Matt Gaetz, a Polarizing Figure in Congress, Is Polarizing at Home, Too

PENSACOLA, Fla. — He is polarizing in Washington and polarizing at home. And in both places these days, he is getting more attention than anyone might expect, given his lack of seniority and thin legislative record.

As Rep. Matt Gaetz of Florida orchestrated the ouster of Speaker Kevin McCarthy on Tuesday, constituents in his overwhelmingly Republican district had plenty of thoughts about their congressman’s actions and suddenly robust national profile.

“If we got rid of the speaker of the House, hopefully we get someone in there who doesn’t make backdoor deals with Democrats,” said Sandra Atkinson, the chair of the Republican Party of Okaloosa County, adding that Republicans were proud of him for following through on his word.

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Critics in his district saw a political moment that was about ego and ambition and little more.

“He is following through on using chaos as both a performative art — that phrase is overused but it’s true — and because he’s frustrated he’s not getting his own way,” said Phil Ehr, a Democrat who ran against Gaetz in 2018 and is now running for the U.S. Senate. “In some ways, he’s acting like a petulant child.”

Yet for all of his time spent picking fights — and, his critics say, little time crafting legislation — Gaetz remains broadly popular in his district, a stretch of the western Florida Panhandle, where he won reelection last year by nearly 36 percentage points. His skirmishes in Washington, and a federal investigation that revealed embarrassing details about his private life, have done little to bruise him.

“There’s a lot of people who like Matt Gaetz,” said Joel Terry May, 67, a local artist, as he showed off a painting in downtown Pensacola to visitors from New Orleans. “He speaks for the people, and he speaks out.”

May, who grew up in Alabama, remembers a time when former Gov. George C. Wallace visited his school back in the 1960s.

“People didn’t like George Wallace nationally, but the people who elected him and represented him did,” he said. “That’s what Gaetz also understands. When you represent somebody, you want them to maintain the feel of the people. People want to see Washington work. They want their representatives to have a pulse on the area.”

Gaetz is widely disliked by his peers in Congress but is grudgingly acknowledged to be smart and crafty, and certainly a master of drawing attention to himself. Gaetz was reelected last year while under the cloud of an investigation in a federal sex-trafficking case that ultimately resulted in no criminal charges against him. (A congressional ethics review is pending.) Twice, women have been arrested after throwing their drinks at him.

Now, his support for a far-right posture that could shut down the federal government — directly affecting many of the people he represents — is unlikely to dent him, his critics acknowledged.

“He is loved by the 1st Congressional District,” said Mark Lombardo, who unsuccessfully challenged Gaetz in last year’s Republican primary.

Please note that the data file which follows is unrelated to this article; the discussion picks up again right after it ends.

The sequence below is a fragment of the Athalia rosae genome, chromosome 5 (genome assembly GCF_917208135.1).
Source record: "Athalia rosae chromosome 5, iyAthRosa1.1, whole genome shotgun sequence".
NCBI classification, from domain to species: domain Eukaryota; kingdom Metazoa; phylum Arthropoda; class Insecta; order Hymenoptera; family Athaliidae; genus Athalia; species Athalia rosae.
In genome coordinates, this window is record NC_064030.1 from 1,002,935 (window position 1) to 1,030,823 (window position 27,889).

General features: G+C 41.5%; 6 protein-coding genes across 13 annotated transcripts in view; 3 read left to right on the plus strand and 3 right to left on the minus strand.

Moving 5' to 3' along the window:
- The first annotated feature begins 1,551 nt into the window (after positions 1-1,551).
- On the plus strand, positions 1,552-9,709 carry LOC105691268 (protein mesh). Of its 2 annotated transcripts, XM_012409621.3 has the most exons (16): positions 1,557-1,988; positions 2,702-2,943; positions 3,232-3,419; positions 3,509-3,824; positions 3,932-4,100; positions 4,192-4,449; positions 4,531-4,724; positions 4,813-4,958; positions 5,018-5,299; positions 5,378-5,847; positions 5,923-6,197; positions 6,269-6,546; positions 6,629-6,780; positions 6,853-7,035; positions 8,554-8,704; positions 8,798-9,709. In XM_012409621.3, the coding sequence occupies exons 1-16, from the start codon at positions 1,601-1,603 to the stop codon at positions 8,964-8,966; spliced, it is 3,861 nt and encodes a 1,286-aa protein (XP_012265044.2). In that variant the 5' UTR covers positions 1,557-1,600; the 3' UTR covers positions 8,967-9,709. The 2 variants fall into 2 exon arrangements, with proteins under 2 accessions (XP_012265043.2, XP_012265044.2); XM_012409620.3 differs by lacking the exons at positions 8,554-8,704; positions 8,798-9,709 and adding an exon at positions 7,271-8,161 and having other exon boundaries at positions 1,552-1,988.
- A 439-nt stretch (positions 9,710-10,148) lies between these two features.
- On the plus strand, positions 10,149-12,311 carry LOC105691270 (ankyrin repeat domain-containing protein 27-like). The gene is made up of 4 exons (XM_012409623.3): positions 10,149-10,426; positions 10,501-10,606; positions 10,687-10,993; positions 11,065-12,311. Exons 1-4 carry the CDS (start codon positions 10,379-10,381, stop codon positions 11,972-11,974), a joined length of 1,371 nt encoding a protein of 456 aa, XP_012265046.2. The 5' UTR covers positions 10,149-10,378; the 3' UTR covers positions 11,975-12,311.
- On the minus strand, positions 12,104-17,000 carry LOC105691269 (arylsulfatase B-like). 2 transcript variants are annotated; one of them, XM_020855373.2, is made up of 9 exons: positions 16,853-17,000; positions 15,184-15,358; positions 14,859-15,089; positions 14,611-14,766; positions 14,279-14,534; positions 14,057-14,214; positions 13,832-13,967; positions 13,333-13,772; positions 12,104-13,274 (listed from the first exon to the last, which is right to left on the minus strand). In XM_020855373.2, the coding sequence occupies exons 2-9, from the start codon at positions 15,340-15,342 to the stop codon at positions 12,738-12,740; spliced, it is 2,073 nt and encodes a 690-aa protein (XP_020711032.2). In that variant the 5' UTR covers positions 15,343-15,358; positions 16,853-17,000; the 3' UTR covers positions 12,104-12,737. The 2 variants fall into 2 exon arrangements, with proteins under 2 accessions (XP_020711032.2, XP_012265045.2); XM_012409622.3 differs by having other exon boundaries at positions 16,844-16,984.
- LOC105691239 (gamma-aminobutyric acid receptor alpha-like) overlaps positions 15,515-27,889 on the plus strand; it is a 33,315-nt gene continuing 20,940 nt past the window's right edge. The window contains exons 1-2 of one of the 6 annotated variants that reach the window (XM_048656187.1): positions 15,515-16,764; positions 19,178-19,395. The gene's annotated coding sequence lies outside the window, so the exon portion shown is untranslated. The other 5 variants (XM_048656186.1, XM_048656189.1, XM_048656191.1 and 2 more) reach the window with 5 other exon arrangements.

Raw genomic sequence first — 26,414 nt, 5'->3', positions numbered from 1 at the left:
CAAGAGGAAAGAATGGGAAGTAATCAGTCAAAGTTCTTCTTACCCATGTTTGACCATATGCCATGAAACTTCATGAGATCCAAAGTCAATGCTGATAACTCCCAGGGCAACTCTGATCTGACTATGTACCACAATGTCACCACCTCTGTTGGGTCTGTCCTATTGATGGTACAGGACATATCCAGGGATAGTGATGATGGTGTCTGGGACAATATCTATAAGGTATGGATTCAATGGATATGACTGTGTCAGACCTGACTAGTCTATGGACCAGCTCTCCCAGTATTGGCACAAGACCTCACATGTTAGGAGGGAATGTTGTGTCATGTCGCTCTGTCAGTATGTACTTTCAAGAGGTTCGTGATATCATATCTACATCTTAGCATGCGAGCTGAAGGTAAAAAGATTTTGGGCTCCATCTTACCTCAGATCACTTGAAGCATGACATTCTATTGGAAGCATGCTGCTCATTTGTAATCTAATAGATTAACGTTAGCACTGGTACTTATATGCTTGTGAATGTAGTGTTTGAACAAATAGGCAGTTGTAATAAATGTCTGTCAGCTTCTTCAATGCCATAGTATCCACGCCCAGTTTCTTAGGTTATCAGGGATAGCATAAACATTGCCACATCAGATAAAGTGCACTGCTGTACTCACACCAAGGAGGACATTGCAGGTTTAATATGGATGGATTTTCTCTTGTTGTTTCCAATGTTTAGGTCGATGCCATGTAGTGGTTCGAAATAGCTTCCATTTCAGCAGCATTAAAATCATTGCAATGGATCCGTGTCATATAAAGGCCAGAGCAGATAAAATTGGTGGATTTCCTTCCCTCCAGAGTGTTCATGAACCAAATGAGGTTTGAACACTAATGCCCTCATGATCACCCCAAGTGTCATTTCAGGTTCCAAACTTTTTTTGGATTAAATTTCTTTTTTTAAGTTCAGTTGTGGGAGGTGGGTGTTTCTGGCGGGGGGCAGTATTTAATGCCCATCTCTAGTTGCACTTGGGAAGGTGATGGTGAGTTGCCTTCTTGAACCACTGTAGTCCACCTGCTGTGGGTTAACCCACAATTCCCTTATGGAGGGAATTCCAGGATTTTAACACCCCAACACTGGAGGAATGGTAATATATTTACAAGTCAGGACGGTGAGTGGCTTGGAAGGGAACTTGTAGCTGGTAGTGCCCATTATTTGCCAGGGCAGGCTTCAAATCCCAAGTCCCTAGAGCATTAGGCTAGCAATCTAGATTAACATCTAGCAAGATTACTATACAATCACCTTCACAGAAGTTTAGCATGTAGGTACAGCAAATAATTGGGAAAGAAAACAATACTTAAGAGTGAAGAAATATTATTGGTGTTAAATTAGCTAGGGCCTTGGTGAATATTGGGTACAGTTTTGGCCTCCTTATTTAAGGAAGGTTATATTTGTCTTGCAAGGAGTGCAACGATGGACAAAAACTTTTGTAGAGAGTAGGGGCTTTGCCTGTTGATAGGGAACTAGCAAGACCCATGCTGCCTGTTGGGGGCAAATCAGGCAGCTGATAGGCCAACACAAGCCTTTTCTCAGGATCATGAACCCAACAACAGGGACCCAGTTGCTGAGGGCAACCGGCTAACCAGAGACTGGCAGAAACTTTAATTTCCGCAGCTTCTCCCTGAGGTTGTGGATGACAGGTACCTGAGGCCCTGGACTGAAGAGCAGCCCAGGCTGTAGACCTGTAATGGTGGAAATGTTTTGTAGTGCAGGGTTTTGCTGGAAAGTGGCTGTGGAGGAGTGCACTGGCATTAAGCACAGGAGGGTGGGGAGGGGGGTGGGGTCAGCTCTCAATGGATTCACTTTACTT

Lombardo attributed his loss, among other things, to Gaetz’s family ties — his father, Don Gaetz, is a wealthy and well-known former president of the Florida Senate who on Monday filed to run for the Senate again after stepping down in 2016 — and his devotion to former President Donald Trump. Gaetz is one of Trump’s closest allies in Congress and has backed him for the 2024 Republican presidential nomination over Florida Gov. Ron DeSantis.

“He was Trump, Trump, Trump, Trump, Trump, Trump,” Lombardo said of the congressman, “and the 1st District is all about Trump.”

No other congressional district in the country has as many military veterans, a group that could have been badly hurt by a shutdown. Yet even his critics concede that Gaetz remains popular among them.

Barry Goodson, 70, a registered Democrat and retired Army veteran who once helped organize people against a plan backed by Gaetz to privatize some of Northwest Florida’s sandy-white beaches, said he worries his health care providers at the Department of Veterans Affairs would suffer under a shutdown.

“I still can’t understand why Gaetz hates negotiating rather than working out something for the people in the district,” he said.

“A chaos agent is not good for public policy,” said Samantha Herring, a Democratic National Committee member in Walton County. “It’s not good for getting highway funds, education and veterans affairs.”

And McCarthy’s ouster left even some fans of Gaetz with questions about exactly what had been accomplished.

John Roberts, chair of the Escambia County Republican Party, said that Republicans, even those typically sympathetic to Gaetz’s views on other policies such as immigration and the national debt, generally supported keeping McCarthy as speaker.

“It’s not like we’re mad at Matt Gaetz; he’s still a good congressman,” he said. “But I think this was probably the wrong move.”

But as the House smoldered and shook, other backers of Gaetz said they were all in.

Tim Hudson, 26, a lifelong Pensacola resident, has voted for Gaetz. Upon learning Tuesday about the congressman’s successful ouster of McCarthy, Hudson offered only more praise.

“That just makes me support him even more,” Hudson said.

He added that the ouster of McCarthy “speaks to how the world really is right now. We’re tired. We’re fed up. We want to see people start getting things done.”

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